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The capacity for a European Union Common Foreign and Security Policy with an integrated Common Security and Defense Policy component should be analyzed within the context of the international system, consisting of the motivations, capabilities, and commitments of the great powers. Most important to the CFSP is the issue of the motivations and intentions of the United States. While inheriting a long European pedigree of thought going back generations, the EU as a political project began and developed for the first forty years of its existence within the context of the Cold War. NATO security integration was an essential contextual characteristic in which European leaders pursued this European integration peace project. Whether or not they shared the prevailing US view that the USSR was an aggressive, expansionist threat to European and world security is another question. Yet, US Cold War hegemony critically shaped the capabilities, opportunities, and obstacles that determined the political pathways of European integration. The EU is therefore in part a legacy of US postwar west European supremacy. The EU has attempted to respond to the collapse of the Berlin Wall and the post September 11, 2001 US declaration of a war on terror. Yet, coherence in the EU’s post Cold War Common Foreign and Security Policy supported by a Common Security and Defense Policy has been notably lacking. Fundamental disagreement over the relationship of the EU to its American patron is one political source of this lack of coherence. These disagreements may derive from differing European assumptions regarding US foreign policy motivation, as well as secondary issues regarding the relative capabilities of the EU in relation to these perceived challenges from the US.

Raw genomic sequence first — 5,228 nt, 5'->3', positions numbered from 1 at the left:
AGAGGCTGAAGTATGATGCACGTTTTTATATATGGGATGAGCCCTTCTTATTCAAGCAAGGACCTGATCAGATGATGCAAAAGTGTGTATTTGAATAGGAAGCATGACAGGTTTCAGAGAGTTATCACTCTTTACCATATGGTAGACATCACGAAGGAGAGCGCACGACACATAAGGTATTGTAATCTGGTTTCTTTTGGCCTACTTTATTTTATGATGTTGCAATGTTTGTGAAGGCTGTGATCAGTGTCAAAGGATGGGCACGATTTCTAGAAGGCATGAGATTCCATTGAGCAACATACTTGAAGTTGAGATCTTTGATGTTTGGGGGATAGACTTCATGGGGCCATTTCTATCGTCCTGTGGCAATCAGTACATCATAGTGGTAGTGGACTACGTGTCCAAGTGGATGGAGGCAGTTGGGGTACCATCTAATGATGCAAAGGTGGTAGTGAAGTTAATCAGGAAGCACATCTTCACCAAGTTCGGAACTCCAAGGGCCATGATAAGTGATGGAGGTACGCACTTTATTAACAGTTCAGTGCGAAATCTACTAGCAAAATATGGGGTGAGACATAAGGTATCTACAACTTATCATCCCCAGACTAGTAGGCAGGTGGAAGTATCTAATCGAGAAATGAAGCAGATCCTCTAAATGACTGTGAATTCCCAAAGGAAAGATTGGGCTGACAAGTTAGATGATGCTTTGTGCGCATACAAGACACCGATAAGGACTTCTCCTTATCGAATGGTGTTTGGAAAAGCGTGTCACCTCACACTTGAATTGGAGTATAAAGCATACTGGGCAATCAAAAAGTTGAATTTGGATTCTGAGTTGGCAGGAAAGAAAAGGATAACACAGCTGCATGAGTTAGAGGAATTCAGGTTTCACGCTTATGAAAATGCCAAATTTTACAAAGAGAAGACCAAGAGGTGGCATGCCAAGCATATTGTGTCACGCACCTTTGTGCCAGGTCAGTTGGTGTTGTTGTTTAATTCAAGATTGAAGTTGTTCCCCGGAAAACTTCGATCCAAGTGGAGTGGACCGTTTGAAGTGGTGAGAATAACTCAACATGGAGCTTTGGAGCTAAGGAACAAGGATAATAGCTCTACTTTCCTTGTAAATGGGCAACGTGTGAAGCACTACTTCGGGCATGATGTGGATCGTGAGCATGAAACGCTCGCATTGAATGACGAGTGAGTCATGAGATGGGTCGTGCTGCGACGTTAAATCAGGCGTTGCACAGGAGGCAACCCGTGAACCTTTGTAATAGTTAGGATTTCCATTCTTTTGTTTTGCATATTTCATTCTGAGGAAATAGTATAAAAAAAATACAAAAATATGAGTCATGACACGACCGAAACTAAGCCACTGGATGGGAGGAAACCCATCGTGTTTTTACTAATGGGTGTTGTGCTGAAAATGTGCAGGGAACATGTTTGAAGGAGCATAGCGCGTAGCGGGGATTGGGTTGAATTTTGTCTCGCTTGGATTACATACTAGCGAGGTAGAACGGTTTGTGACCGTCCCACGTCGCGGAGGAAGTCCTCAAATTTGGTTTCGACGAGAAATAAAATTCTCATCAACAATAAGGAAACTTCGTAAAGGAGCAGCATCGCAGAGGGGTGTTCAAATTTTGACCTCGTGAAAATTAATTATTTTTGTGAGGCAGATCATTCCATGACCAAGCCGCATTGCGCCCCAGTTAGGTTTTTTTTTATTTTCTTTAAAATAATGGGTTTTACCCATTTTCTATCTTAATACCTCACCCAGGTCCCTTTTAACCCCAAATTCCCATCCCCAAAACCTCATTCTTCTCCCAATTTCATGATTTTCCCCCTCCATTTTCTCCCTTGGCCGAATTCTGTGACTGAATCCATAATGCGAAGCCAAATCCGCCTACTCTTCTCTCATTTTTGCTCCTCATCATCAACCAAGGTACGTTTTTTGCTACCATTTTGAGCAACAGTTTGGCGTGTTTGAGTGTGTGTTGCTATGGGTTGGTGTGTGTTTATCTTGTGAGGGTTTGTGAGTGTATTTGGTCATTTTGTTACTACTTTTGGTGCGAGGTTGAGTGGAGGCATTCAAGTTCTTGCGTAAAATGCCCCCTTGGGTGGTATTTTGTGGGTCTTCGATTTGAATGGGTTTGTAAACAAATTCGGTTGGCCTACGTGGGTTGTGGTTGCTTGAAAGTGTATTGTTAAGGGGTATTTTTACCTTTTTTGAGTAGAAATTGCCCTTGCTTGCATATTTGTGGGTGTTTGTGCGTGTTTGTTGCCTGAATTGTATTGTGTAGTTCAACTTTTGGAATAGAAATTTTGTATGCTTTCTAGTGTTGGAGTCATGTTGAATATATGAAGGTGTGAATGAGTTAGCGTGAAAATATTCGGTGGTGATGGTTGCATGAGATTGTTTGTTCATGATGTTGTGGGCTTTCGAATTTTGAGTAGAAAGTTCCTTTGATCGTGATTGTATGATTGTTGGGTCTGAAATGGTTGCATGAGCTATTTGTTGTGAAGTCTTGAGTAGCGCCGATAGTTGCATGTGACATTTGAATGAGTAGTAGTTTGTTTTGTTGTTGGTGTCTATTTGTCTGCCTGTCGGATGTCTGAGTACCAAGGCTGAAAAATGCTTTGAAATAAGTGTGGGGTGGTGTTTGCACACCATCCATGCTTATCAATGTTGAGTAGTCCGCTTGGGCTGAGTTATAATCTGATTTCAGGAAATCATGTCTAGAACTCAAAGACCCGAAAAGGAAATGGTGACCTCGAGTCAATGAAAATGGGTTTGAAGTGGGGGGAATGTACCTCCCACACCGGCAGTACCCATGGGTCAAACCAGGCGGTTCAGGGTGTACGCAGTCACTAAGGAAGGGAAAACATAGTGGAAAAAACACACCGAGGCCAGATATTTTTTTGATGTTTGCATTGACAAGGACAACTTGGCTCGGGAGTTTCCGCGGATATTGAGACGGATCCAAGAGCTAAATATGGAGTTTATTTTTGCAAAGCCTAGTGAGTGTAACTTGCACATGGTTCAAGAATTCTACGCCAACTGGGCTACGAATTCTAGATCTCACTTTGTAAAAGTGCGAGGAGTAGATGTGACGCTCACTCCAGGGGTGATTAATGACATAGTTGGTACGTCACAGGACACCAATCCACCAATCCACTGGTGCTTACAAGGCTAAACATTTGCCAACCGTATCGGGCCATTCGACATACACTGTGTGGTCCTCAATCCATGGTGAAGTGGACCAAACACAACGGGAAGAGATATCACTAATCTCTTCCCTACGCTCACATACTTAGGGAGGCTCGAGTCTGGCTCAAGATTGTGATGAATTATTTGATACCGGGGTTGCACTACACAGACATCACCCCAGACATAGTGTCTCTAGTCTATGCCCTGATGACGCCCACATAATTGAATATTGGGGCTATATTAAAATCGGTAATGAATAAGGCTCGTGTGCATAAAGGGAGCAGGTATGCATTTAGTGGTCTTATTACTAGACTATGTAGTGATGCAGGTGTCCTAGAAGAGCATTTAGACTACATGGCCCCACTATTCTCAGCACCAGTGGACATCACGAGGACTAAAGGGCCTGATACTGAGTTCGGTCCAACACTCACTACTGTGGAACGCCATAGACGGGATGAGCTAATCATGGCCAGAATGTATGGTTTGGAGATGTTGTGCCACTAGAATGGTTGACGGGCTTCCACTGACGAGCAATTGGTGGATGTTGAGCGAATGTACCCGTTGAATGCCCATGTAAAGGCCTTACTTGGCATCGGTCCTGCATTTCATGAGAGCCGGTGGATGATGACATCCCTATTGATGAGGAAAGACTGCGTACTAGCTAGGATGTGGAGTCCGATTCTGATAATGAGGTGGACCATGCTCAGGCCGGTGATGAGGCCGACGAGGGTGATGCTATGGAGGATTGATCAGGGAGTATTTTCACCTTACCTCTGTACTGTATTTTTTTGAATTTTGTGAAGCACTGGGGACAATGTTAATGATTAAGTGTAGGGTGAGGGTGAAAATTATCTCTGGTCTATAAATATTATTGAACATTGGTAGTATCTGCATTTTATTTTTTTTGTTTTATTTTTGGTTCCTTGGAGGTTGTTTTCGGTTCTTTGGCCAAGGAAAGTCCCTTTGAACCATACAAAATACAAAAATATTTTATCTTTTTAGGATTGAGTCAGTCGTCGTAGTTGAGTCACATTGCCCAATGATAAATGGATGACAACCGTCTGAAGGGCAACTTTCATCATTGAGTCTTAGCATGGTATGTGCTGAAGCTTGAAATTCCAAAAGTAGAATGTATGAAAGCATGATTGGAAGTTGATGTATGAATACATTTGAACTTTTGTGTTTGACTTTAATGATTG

|Keywords:||Common Foreign and Security Policy, Common Security and Defense Policy, Georgia, Iran, Iraq, Russia, Syria, Ukraine, United States, War on Terror|
Assistant Professor, International Studies Department, Catholic University of Korea, Seoul, South Korea